A review of The Case of the Monday Murders by Christopher Bush
Christopher Bush is one of those murder mystery writers from the so-called Golden Age who had slipped into obscurity but is undergoing a bit of a renaissance thanks to the sterling efforts of those behind Dean Street Press who have reissued the series for a modern readership to discover. The Case of the Monday Murders is the fourteenth novel in Bush’s Ludovic Travers series and was originally published in 1936.
The Detection Club was formed by the leading lights of British crime fiction in 1930. Membership was by invitation and Bush did not join until 1937, Curtis Evans’ excellent introduction informs us. Forearmed with this information it is not hard to see that Ferdinand Pole’s Murder League, a publicity seeking circle of crime writers, is a take-off of the Club and that Travers’ disdain for the League – he is now a crime writer having just published Kensington Gore – may mirror Bush’s feelings. If so, why did he change his mind? Was the novel some kind of cathartic exercise which, once out of the way, convinced him that it might not be as bad as he feared?
Bush also has the newspaper industry in his sights. The journalists at the Evening Blazon are looking for scoops and sensationalism and willing to give Pole the oxygen of publicity by printing his letter in which he claimed that thirteen unsolved murders since 1918 had been committed on a Monday. Was it the work of the same person and would there be more Monday murders? Was there something in it or was it just Pole seeking publicity for himself and his League? The journalists did not care as it made good copy and sold papers.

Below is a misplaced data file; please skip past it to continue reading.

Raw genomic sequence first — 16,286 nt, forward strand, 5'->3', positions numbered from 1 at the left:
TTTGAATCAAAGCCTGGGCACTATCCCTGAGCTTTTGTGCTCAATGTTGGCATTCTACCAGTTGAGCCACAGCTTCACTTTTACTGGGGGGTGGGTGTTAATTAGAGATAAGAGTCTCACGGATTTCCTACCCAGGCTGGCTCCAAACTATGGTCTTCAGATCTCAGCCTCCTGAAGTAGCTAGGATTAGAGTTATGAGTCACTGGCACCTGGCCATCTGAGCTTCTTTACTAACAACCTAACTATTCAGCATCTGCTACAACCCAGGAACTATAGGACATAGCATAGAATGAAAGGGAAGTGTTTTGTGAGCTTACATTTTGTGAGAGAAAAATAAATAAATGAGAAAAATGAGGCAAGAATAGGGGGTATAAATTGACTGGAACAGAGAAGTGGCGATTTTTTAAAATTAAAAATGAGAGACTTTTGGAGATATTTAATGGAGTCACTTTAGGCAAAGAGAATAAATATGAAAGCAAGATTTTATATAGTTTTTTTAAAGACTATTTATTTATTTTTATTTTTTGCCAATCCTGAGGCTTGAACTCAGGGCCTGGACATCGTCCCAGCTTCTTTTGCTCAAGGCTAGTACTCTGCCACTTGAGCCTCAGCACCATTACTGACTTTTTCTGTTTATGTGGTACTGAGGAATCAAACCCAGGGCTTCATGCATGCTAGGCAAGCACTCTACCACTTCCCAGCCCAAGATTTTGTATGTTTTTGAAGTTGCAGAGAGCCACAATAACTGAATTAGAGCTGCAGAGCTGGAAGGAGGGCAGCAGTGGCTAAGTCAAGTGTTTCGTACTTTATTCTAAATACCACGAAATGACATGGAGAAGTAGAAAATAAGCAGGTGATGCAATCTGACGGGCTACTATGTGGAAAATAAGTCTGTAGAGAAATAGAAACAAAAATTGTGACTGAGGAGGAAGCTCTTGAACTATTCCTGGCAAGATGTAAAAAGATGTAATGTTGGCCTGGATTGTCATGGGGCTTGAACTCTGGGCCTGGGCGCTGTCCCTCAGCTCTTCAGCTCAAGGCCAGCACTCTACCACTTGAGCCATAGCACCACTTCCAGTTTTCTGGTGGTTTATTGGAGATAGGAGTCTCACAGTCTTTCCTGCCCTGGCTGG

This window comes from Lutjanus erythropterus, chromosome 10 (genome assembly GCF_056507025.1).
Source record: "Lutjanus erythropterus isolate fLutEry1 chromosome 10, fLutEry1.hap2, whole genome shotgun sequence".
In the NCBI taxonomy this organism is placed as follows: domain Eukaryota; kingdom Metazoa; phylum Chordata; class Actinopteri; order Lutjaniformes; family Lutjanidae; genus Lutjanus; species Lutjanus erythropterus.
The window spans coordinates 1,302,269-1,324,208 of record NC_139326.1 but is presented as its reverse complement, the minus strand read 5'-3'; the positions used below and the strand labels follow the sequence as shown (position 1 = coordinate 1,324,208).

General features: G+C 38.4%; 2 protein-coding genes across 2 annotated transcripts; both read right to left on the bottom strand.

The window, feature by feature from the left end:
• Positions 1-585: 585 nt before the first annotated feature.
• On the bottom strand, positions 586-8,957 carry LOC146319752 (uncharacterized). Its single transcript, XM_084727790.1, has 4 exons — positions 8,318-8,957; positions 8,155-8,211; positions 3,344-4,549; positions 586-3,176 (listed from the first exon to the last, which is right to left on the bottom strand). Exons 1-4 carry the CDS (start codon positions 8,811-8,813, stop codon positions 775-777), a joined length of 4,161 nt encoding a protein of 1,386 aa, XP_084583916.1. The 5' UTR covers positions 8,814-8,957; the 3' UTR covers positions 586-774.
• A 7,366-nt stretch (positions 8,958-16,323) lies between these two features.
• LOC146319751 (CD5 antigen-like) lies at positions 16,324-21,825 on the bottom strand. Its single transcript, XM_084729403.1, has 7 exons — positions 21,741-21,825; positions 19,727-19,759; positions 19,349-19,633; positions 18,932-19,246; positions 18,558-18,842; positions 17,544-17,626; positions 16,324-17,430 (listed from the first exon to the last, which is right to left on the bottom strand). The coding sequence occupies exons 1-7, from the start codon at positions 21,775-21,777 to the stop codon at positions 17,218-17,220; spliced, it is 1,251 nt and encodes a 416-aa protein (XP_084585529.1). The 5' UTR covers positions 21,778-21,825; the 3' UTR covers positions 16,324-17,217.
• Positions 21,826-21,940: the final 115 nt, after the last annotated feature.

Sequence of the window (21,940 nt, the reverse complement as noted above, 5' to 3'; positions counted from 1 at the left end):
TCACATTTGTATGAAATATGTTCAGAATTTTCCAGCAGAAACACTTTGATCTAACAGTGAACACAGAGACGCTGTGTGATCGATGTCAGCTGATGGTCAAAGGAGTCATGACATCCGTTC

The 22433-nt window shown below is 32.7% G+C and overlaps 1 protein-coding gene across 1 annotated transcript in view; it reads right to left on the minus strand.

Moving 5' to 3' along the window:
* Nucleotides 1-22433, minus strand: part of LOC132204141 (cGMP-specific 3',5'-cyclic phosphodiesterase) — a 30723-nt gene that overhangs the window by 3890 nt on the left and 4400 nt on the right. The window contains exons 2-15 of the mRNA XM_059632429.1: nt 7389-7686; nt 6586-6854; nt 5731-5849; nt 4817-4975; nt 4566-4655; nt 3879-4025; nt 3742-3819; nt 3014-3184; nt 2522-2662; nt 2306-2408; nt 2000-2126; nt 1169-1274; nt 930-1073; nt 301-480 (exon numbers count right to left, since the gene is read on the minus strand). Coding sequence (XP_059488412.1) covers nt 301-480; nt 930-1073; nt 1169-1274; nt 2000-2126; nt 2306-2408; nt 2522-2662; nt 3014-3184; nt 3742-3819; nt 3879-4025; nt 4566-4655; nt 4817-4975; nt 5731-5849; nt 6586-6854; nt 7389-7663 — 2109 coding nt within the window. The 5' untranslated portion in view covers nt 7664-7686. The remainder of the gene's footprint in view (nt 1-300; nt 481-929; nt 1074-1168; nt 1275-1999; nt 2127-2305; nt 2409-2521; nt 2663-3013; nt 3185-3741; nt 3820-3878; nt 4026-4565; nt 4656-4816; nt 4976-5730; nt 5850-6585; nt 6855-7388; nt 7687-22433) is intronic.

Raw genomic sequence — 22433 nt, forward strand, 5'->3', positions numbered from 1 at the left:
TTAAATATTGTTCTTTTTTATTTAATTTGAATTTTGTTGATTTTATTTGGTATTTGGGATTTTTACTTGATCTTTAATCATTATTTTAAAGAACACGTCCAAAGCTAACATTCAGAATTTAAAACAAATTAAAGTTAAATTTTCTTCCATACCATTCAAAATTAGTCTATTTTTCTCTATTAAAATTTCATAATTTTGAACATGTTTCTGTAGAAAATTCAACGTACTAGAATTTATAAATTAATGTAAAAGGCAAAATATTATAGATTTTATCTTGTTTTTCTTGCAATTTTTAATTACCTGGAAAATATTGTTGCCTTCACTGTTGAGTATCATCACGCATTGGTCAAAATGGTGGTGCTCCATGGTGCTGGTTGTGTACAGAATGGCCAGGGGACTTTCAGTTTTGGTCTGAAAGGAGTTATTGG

Pole is an interesting character and floats the idea, later pondered by Richard Hull in Excellent Intentions, of whether it was ever justifiable to kill someone whose removal would benefit society, a thought that horrify us now but one that tapped into the zeitgeist. Inevitably, an economist who had become a recluse after allegations of paedophilia surfaced, T P Luffham, is found dead in his flat, murdered, on a Monday of course. Then on the following Monday, an actress who seems to have successfully covered up her past is murdered. The finger of suspicion seems to be firmly pointed in one direction until they too are murdered, although not on a Monday.
The investigations are led by Wharton of the Yard aka The General and Travers. Their initial scepticism as to whether there is anything in the Monday murder theory gives way to absolute conviction as to the identity of the culprit. What gets them on to the right track in this tale of retribution and murky pasts is a mixture of tidbits picked up in conversations, the phenomenal and uncanny gift of recollection on the part of Palmer, Travers’ man, and the mystery of the disappearing parrot, Charlie.
More could have been made of Charlie, there are too few suspects to make it a challenging mystery and the clues to motivation are more in Travers’ head than on the page. A slip of the tongue by the culprit gives the game away and leads to a thrilling, if somewhat underpowered, denouement, provoked by Travers’ penchant for taking risks and putting himself in harm’s way, a characteristic that leads to a severing of bonhomie, soon patched up, between the stolid Wharton and the more mercurial amateur sleuth.
It is a good read, entertaining enough, with some well-drawn characters, but not one of the best of the series.